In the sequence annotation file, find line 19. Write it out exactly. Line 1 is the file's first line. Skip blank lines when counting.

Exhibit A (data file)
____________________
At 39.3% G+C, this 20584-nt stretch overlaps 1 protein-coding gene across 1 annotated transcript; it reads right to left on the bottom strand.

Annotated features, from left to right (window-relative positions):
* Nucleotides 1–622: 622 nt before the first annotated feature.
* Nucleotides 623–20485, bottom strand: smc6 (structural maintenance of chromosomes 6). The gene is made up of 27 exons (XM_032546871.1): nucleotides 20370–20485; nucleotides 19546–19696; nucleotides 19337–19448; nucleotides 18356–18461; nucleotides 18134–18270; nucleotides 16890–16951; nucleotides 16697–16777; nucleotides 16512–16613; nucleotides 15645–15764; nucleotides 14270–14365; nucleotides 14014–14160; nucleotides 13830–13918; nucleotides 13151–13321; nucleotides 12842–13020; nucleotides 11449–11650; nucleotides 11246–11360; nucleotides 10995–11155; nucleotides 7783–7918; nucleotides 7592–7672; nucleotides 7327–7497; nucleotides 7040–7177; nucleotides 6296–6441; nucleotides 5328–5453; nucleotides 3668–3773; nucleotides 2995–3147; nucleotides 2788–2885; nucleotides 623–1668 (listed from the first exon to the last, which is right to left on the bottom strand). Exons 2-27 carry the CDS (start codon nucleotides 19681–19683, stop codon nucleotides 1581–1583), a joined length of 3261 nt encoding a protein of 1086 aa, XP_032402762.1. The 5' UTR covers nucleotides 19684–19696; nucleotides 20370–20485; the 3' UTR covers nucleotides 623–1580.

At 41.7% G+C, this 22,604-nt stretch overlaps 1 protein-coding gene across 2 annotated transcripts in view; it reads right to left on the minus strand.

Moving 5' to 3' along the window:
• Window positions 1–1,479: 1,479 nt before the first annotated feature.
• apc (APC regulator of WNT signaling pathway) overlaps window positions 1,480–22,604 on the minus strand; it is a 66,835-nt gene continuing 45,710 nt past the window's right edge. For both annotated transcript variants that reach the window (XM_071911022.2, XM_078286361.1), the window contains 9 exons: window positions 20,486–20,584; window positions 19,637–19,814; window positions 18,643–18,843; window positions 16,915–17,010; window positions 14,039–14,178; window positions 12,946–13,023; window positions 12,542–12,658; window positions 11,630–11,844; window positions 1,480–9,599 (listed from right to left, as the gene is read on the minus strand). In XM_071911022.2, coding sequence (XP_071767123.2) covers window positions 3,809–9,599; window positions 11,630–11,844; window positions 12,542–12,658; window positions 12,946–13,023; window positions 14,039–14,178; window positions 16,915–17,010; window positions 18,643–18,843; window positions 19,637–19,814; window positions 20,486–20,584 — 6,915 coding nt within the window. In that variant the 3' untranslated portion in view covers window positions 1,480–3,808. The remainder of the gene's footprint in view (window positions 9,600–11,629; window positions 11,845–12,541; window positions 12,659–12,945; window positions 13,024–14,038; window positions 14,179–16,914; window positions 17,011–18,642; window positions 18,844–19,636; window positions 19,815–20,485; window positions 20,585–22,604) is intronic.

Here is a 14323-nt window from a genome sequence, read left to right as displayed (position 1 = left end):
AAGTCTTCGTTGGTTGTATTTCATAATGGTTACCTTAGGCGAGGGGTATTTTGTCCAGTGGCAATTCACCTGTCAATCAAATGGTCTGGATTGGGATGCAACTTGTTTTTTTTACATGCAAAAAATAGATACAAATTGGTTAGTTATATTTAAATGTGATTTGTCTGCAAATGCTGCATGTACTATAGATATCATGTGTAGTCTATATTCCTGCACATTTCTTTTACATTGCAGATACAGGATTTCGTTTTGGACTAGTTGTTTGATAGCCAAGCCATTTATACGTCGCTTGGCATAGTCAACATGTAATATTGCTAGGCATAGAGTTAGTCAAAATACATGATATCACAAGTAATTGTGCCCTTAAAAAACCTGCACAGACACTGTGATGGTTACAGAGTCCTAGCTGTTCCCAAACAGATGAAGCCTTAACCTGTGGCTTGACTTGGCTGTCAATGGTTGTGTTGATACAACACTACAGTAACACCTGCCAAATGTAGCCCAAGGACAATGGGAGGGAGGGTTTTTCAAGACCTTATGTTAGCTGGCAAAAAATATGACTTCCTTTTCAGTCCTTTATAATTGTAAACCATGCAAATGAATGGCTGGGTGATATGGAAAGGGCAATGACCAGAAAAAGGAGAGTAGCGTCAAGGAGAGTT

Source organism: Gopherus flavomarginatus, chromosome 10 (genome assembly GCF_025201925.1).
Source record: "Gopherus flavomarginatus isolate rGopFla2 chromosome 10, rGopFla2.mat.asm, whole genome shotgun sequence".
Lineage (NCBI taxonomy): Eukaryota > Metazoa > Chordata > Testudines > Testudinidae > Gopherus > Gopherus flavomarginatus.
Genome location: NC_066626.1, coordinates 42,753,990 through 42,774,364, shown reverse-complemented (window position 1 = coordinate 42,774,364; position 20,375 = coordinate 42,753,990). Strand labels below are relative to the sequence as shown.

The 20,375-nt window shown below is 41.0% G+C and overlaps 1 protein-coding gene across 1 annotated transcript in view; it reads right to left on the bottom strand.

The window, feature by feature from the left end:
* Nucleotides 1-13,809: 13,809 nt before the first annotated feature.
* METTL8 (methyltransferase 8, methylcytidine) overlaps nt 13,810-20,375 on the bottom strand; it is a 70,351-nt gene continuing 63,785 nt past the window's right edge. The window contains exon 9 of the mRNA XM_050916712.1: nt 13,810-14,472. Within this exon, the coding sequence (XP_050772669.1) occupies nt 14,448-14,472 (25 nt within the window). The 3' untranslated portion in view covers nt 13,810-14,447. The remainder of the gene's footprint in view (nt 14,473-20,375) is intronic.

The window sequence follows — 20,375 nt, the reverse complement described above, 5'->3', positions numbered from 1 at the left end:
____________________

The window sequence follows — 20,375 nt, the reverse complement described above, 5'->3', positions numbered from 1 at the left end: